World Bulletin/News Desk
Turkey and America's top military commanders met on Wednesday in what a spokesman from the US Joint Chiefs of Staff has called a sign of the two nations' deeply rooted strategic ties.
Speaking to the Anatolia news agency on Wednesday, Pentagon spokesperson Cdr. Scott McIlnay said Chief of General Staff Necdet Özel met with Gen. Martin Dempsey, chairman of the US Joint Chiefs of Staff, on Wednesday and plans to see US Secretary of Defense Leon Panetta on Thursday. The talks are expected to cover the two nations' overlapping strategic interests, which include the Syria crisis and Iran's nuclear ambitions.
McIlnay also said Özel is scheduled to visit the Tomb of the Unknown Soldier at Arlington National Cemetery as well as a number of bases in Virginia and Florida.
Özel's visit will also include a briefing on the progress of America's F-35 Joint Strike Fighter program. Ankara has already signed a contract for the delivery of two of the US-produced fighters by 2015, and currently plans to buy 100 of the planes for a total of $16 billion.
AK Party's Çelik says military should quit posting statements Justice and Development Party (AK Party) Deputy Chairman Hüseyin Çelik has said the Turkish Armed Forces (TSK) should abstain from polemics with political figures and quit their tradition of posting statements online in response to statements made by politicians.
Çelik said the TSK had better seek legal redress at courts rather than engage in polemics with politicians through online statements. His remarks came on Wednesday during a press conference he held at the AK Party headquarters in Ankara. Çelik's remarks came in criticism of a recent General Staff statement posted online earlier this month in which the military criticized some statements by members of the press and by representatives of professional associations targeting the TSK for what they called “inactivity” against the government.
The General Staff said in its statement that it was following criticism directed at the Turkish military with regret and concern. “We are following with regret and concern claims and comments which are for the purpose of provocation and which go beyond the limits of criticism and aim to demoralize members of the TSK and hamper their efforts to perform their duties in the best way possible,” the statement added.
According to Çelik, the General Staff and the Ministry of Defense have the right to file suits in the event of an “attack” targeting its members rather than responding to attacks in statements. “If anyone attacks the armed forces, the General Staff and the Ministry of Defense have the right to seek legal redress at judicial bodies. The military is no one's whipping boy. It should end the tradition of addressing people through statements,” he said.
Prime Minister Recep Tayyip Erdoğan also urged the General Staff to seek legal redress at courts if it faces verbal attacks from political figures. “A piece was published in a newspaper in the past and all [active duty] generals filed lawsuits [against the newspaper]. There is insult here [in criticism raised by members of the press]. … Such things [insults] should not remain unanswered. Insult and criticism are not the same thing,” he noted.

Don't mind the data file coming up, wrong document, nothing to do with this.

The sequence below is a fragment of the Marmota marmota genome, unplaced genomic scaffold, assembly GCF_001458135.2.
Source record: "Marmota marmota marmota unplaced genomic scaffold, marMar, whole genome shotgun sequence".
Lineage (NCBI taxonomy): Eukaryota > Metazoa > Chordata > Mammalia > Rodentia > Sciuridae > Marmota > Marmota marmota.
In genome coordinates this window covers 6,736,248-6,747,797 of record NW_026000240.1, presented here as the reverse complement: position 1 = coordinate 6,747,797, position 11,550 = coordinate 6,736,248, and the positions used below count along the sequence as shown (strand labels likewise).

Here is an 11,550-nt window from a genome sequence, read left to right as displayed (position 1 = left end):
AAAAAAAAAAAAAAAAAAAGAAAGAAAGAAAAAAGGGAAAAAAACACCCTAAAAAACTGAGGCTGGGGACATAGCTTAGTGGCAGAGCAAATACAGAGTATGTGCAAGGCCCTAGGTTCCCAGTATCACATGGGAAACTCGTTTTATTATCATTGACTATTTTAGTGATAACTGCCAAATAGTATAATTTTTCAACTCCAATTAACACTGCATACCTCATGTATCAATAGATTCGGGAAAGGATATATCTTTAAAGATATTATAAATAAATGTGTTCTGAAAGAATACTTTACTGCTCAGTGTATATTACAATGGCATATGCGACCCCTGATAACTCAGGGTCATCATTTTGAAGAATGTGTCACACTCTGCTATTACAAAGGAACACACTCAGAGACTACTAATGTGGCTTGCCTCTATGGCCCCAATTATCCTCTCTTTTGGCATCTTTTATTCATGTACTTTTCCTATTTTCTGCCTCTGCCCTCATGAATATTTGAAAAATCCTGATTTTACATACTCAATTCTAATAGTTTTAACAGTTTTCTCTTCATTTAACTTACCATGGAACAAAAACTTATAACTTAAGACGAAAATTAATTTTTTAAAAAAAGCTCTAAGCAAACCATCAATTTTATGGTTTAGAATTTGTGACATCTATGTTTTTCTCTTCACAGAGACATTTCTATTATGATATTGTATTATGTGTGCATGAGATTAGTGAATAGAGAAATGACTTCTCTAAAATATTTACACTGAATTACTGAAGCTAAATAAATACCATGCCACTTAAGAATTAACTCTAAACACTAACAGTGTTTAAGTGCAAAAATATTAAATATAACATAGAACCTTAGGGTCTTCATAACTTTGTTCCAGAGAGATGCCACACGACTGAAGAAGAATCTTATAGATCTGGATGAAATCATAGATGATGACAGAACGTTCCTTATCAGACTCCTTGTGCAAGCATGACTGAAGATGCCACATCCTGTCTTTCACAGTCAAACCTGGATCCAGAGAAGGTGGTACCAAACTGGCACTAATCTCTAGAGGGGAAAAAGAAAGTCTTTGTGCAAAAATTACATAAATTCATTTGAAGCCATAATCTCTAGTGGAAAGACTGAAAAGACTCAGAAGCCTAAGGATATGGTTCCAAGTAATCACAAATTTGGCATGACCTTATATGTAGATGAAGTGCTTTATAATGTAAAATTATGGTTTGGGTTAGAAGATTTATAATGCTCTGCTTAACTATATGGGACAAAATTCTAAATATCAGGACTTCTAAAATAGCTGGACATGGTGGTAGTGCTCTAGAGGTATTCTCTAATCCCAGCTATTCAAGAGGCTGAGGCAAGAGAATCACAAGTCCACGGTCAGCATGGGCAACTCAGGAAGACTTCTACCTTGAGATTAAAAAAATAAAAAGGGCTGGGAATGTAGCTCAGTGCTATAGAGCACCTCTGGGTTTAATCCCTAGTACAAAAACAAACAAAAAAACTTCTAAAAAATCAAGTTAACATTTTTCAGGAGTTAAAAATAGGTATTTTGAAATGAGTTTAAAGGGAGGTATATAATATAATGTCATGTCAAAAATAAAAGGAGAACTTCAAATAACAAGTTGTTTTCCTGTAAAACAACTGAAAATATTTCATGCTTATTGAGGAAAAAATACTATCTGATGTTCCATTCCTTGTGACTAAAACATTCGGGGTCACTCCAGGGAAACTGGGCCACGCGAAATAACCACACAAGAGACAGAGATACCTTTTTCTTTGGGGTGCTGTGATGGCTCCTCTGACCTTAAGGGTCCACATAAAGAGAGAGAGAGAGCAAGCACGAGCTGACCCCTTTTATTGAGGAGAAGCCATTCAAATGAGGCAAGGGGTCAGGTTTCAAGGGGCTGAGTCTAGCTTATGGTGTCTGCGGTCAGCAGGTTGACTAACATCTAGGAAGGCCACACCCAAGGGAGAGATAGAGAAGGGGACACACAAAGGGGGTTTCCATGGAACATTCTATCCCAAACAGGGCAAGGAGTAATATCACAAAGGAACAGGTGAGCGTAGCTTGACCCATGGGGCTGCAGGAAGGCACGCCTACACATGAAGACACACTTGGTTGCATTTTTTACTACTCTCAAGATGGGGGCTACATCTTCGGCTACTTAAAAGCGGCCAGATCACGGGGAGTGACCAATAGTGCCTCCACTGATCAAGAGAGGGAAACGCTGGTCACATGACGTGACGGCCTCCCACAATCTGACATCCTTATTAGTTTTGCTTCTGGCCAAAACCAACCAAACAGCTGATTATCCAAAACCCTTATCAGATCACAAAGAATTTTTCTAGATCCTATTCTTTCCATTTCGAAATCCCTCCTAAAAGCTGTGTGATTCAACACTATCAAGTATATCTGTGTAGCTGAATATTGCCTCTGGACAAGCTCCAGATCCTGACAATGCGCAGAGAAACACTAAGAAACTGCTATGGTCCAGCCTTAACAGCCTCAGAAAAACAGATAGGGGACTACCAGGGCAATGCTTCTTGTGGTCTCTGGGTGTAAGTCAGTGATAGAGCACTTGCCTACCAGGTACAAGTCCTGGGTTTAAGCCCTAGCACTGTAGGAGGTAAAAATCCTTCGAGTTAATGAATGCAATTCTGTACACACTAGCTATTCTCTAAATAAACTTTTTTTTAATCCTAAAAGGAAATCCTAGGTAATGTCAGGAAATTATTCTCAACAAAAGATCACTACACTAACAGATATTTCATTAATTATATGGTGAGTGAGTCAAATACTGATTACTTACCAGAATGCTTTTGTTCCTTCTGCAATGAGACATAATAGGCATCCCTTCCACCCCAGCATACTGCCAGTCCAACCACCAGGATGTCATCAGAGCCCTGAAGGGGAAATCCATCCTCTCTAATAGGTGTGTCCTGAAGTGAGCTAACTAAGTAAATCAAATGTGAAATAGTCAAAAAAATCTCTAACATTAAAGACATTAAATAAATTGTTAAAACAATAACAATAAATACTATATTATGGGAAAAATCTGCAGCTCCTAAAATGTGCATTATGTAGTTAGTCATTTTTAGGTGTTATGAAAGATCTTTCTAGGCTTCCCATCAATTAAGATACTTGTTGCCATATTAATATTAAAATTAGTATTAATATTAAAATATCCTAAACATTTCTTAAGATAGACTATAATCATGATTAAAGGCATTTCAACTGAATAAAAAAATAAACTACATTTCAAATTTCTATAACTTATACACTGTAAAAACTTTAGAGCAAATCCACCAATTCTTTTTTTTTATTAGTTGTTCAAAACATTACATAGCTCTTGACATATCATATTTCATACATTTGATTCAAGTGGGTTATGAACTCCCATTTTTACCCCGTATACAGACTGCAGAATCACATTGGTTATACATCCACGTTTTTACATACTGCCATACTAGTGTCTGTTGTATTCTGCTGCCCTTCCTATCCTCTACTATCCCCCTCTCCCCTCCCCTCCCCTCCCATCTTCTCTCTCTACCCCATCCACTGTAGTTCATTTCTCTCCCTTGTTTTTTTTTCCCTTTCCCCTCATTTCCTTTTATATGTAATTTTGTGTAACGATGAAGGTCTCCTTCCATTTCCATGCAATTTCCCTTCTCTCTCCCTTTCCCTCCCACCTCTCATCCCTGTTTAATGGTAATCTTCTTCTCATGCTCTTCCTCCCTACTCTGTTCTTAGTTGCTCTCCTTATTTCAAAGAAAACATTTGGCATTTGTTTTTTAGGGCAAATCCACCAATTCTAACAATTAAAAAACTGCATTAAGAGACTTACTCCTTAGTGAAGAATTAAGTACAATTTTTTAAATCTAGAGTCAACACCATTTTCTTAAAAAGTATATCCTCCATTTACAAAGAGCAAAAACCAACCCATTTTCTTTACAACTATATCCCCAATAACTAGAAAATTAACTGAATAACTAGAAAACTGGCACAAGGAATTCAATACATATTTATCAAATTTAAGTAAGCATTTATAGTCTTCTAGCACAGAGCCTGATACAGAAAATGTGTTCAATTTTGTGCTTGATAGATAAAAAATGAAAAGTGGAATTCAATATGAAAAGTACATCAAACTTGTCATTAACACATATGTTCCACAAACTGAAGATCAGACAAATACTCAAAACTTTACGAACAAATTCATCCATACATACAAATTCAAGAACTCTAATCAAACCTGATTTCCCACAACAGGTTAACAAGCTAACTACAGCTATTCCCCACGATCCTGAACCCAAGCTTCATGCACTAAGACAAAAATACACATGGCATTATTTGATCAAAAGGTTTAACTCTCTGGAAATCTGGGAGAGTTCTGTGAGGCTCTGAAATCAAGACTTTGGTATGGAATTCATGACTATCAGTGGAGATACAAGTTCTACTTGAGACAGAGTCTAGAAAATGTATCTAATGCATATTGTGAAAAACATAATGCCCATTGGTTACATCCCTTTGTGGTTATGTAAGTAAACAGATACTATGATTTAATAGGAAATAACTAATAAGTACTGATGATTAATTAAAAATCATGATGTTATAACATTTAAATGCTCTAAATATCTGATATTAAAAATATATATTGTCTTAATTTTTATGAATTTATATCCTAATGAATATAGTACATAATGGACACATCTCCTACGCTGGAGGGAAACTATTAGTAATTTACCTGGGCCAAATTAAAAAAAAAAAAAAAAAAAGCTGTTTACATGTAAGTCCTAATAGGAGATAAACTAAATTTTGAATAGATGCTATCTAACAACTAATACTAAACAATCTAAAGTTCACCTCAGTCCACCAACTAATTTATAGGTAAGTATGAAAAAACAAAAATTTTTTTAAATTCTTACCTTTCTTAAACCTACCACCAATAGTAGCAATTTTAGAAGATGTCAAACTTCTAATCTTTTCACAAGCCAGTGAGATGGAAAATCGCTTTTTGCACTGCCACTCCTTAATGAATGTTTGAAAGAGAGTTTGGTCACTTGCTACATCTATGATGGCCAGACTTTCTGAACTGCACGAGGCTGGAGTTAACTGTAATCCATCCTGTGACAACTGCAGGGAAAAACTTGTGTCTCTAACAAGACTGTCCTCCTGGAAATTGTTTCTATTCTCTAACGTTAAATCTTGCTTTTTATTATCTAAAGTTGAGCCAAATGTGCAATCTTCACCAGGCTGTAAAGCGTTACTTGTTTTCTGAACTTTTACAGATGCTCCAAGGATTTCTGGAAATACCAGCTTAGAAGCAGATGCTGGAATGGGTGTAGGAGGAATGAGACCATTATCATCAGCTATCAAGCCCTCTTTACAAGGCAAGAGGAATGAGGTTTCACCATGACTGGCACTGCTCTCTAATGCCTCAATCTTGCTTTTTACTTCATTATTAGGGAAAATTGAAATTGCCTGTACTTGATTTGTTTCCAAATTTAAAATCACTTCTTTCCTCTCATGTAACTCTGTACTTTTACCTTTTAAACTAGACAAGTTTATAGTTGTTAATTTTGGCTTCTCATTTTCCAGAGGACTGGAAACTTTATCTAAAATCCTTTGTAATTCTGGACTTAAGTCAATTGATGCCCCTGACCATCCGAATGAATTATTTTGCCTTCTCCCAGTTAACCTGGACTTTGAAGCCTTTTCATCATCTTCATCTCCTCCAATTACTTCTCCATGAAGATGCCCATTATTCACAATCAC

Ali Babacan will retain overall responsibility for the economy in the new cabinet, government spokesman Bulent Arinc said
Monday's newspapers cover German weekly Der Spiegel’s claims on foreign spying on Turkey, Turkish intelligence service’s purchase of a lie detector and ongoing construction works of Turkey’s Eurasia Tunnel Project.
Turkey's president Recep Tayyip Erdogan said he will discuss the issue of spying claims on Turjey with American and German leaders at the upcoming NATO summit and U.N. general assembly.
More than 30 police officials are sought in connection with alleged illegal wiretapping in Istanbul and other cities across Turkey.
These revelations come just one week after it was revealed that Germany had also been spying on fellow NATO-member Turkey.
Erdogan's first week as president will see him visit the Turkish Republic of Northern Cyprus, Azerbaijan and attend a NATO Summit in Wales.
Ali Babacan, and more recently Finance Minister Mehmet Simsek, have been part of a well-respected economics team that has helped steer Turkey through a decade of growth and stability.
Recep Tayyip Erdogan says that Assad's "divisive" administration in Syria has given rise to the Sunni militant group, Islamic State
Turkey's Foreign Ministry says concerned of Russian activity in Ukraine's east, calls on parties to act in common sense
Twenty-thousand Turkish vessels will set sail on Monday as the country's fishing season starts in earnest.
International credit rating agency Moody's downgrades long-term deposit rating of Bank Asya citing deteriorating fundamentals and deposit volatility
Erdogan's oath-taking in Turkey's first presidential takeover by direct vote is covered by media outlets around the world
Rabah expected Erdogan and Davutoglu to work together to support the Palestinian cause and help end Israel's occupation of Palestinian land
The war began with the Greek invasion of Izmir in May 1919 after the end of World War I with tacit support from the Allies.
The Balkans train journey for students is part of a program to teach students about Turkey's historic role in the region
Pakistan President Mamnoon Hussain welcomed the appointment of Prime Minister Ahmet Davutoglu as he attended the swearing-in of President Recep Tayyip Erdogan